March 17, 2016

One Summer: America, 1927 by Bill Bryson

When I picked One Summer: America, 1927 for Tell Me What to Read, I immediately requested the audiobook of it and it came up within just a day or two.

So, even though this was the book for March, I actually finished it back in February, because reading books out of the order I said I would is the kind of rebel I am (that is, a very lousy rebel). And . . . also a little behind on my February book.

This book is all about the summer of 1927 in the U.S. and that covers a wide range of topics, from Charles Lindbergh's Atlantic flight, to Babe Ruth's quest for the home run record, to Al Capone and bootlegging, and the changing car and movie industries.

Having read a whopping two whole Bill Bryson books now, I feel like I can say that this is a man who loves his details - if there is something to know about one of these events or people, you'll find it out.

In some cases, this is awesome (I loved telling Bart about Babe Ruth who went to baseball training camp when he was super young and had basically no life experience and REALLY no sense of personal space/property, and a few weeks in, his roommate discovered to his horror that Babe had been using his toothbrush since the first day there), and in other cases, it's just . . . long. There are so many people, dates, locations, and events packed into this book, that it's fairly difficult to keep track of them all.

To keep myself from going nuts, I stopped trying to remember all the details and just enjoyed the flow of the story. Because Bill Bryson is also a phenomenal story teller and it was so fun to hear both retellings of stories I was pretty familiar with like Charles Lindbergh and his flight and ones I knew very little about, like Henry Ford and his Model T.

I am a history buff, but I don't think you have to be really into history to enjoy this book. There's just a lot of interesting stuff, and it's the opposite of dry. There are a lot of very funny bits, and the writing is excellent - fast-paced and vivid.

It has been a few weeks since I finished it, and I'm still trying to figure out if it was better or worse to listen to it on audio. Several people mentioned that it could have used some editing (the paperback clocks in at 544 pages, so it's not brief), and because I was listening, I didn't necessarily feel like "wow, this is so long" because, hey, I was doing dishes and wasn't bothered by some extra background about various historical characters.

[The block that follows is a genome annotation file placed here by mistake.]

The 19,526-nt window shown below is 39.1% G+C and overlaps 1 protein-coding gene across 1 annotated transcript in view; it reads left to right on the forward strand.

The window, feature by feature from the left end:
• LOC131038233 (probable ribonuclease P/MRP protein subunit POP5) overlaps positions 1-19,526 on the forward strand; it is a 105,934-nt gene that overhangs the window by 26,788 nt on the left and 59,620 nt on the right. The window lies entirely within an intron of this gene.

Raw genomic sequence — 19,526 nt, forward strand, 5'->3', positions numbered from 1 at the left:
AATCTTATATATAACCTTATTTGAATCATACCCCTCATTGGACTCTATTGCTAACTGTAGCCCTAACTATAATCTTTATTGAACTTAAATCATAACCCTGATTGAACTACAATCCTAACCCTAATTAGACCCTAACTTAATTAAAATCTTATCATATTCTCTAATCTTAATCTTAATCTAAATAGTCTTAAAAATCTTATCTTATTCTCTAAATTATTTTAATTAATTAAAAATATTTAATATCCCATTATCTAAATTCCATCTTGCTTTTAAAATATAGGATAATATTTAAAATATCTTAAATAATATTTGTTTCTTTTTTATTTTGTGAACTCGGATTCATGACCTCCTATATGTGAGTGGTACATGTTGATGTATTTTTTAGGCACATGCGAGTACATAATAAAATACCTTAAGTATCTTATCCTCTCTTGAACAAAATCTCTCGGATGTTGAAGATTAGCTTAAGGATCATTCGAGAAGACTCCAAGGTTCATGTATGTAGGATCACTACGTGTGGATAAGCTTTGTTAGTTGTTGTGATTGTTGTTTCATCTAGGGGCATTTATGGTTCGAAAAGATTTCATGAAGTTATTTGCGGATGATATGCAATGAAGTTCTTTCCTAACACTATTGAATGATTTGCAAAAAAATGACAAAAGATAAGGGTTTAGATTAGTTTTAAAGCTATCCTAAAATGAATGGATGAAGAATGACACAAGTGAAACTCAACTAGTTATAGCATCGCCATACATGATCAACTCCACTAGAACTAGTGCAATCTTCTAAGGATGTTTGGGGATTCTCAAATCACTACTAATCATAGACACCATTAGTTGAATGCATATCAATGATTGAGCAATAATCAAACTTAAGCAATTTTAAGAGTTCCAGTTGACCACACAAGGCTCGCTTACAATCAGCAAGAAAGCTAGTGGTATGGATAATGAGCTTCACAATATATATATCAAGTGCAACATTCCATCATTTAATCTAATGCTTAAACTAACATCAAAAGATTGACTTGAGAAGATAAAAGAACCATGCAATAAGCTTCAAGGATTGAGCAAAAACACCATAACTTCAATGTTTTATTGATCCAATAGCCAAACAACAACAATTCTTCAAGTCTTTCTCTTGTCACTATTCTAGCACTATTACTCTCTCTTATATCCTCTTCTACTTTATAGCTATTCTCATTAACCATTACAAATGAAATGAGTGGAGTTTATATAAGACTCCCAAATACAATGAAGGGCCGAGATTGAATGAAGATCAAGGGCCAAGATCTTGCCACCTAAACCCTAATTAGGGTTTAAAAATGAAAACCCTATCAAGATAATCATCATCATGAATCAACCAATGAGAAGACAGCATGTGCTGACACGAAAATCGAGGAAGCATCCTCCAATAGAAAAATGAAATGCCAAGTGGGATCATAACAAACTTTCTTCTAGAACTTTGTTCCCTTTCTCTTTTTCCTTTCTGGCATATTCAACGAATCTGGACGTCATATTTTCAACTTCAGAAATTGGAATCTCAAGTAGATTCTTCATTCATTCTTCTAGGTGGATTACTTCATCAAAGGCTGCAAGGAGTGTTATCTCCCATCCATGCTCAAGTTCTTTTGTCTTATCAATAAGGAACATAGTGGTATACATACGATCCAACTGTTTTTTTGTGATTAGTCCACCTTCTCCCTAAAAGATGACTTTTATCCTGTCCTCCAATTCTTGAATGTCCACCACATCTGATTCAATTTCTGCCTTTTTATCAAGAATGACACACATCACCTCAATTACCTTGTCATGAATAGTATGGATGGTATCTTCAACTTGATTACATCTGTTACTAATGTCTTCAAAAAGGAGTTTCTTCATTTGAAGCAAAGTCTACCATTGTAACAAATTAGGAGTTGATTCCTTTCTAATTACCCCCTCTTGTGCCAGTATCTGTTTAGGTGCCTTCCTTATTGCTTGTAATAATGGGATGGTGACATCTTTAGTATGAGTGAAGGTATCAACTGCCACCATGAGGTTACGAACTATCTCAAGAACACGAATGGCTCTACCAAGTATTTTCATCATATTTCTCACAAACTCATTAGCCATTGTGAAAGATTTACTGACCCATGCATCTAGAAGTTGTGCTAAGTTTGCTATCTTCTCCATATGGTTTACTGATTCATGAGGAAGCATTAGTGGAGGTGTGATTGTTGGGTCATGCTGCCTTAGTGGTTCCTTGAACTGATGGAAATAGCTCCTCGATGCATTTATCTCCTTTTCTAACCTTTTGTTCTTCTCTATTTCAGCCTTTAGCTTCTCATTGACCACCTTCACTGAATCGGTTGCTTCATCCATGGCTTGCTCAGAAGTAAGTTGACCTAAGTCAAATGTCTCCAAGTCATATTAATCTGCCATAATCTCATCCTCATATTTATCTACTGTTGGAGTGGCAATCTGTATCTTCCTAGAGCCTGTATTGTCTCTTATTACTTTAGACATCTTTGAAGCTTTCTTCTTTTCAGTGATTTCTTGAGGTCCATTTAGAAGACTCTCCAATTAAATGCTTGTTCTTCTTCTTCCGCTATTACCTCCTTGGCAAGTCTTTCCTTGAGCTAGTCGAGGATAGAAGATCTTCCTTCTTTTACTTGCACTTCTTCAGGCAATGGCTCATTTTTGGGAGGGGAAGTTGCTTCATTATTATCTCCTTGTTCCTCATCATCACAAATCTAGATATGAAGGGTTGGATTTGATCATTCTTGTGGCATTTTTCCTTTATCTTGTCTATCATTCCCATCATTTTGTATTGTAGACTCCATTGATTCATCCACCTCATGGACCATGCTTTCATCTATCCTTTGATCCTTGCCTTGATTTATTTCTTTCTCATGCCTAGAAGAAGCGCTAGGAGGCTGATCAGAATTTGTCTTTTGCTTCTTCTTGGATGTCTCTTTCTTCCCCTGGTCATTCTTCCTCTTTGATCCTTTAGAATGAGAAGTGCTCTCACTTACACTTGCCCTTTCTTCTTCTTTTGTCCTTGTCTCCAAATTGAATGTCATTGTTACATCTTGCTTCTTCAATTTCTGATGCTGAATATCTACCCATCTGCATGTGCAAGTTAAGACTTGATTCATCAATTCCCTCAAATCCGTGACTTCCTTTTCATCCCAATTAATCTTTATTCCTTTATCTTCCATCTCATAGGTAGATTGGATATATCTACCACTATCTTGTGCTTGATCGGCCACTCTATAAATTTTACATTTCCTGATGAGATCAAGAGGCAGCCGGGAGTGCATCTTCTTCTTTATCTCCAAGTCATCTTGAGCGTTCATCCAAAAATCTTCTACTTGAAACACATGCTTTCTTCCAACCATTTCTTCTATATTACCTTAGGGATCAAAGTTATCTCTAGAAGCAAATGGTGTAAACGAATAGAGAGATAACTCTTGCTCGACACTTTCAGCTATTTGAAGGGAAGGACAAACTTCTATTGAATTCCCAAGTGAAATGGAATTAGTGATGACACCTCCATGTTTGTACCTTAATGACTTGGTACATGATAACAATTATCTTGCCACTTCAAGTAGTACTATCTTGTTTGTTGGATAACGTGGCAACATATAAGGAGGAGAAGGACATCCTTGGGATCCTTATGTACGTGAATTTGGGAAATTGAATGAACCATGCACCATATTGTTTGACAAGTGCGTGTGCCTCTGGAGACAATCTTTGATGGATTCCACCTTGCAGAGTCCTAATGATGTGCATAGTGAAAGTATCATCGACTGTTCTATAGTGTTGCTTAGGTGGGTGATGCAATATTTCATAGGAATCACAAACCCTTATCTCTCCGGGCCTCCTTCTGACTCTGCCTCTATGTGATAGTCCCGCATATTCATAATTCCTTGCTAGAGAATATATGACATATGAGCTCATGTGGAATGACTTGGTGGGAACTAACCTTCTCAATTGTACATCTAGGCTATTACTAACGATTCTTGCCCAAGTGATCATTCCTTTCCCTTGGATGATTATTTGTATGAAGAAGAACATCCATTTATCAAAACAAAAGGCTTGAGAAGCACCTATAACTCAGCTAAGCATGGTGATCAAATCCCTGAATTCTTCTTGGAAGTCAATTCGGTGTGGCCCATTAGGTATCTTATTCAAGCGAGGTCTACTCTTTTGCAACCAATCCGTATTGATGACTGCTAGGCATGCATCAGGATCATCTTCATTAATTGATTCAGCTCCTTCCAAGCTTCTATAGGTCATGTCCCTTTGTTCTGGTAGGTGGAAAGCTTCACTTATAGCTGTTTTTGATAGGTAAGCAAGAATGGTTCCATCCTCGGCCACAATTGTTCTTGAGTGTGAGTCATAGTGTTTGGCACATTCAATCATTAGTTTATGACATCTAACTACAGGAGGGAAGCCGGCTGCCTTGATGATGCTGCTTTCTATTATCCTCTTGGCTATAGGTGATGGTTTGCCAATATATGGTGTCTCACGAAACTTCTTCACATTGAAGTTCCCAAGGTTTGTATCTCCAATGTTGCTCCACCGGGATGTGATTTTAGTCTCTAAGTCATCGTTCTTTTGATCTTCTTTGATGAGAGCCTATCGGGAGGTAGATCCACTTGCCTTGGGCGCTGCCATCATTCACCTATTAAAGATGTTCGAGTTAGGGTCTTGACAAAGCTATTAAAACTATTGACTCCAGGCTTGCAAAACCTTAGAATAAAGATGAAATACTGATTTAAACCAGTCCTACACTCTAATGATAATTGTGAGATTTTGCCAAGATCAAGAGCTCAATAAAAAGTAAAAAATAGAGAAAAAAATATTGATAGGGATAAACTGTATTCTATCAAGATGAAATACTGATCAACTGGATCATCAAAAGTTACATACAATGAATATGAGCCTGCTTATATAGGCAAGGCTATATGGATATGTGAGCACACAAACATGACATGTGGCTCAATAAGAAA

But the book also jumps around a bit (at one point, I wondered if I had accidentally set it to shuffle (which I don't think is actually possible in Overdrive), because I was losing my sense of narrative in it. With a paper book, it might have been easier to keep track of who was who, especially because this book has SO many people it is following.

The other book of his I've read is At Home: A Short History of Private Life for book club about 4 years ago, and I loved that one too, so it's probably time to pick up one of his travel books. If you have a favorite, let me know and I'll request it!

Digital audiobook checked out from my library

20 comments:

  1. Please read his "I'm a Stranger Here Myself." It's a compilation of essays he wrote after moving back to the US after many years living in the UK, and it is laugh.out.loud funny.

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  2. Do you have a goodreads account? I would love to be able to quickly see all the books you've read and how many stars you would give them without having to look back through all your old posts! Love your reviews! Thanks!

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    1. I do! (This was a good little encouragement for me to pull myself together and add my most recent reads - I'd gotten a little behind but generally I'm very faithful).

      https://www.goodreads.com/user/show/23760-janssen

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  3. I'm a huge Bryson fan. I think his books are best on audio when recorded in his own voice.

    "1927" and "At Home" are his longer, more detailed books. So if you've enjoyed these, you'll probably enjoy others even more.

    My favorites are "I'm a Stranger Here Myself," seconding Janelle above, and "A Walk in the Woods."

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  4. I loved his Australian travelogue, originally called "I'm a Sunburned Country" but now published under the title "Down Under". I also loved "Notes from a Small Island", his UK travelogue from the early 90s and its recent sequel "The Road from Little Dribbling".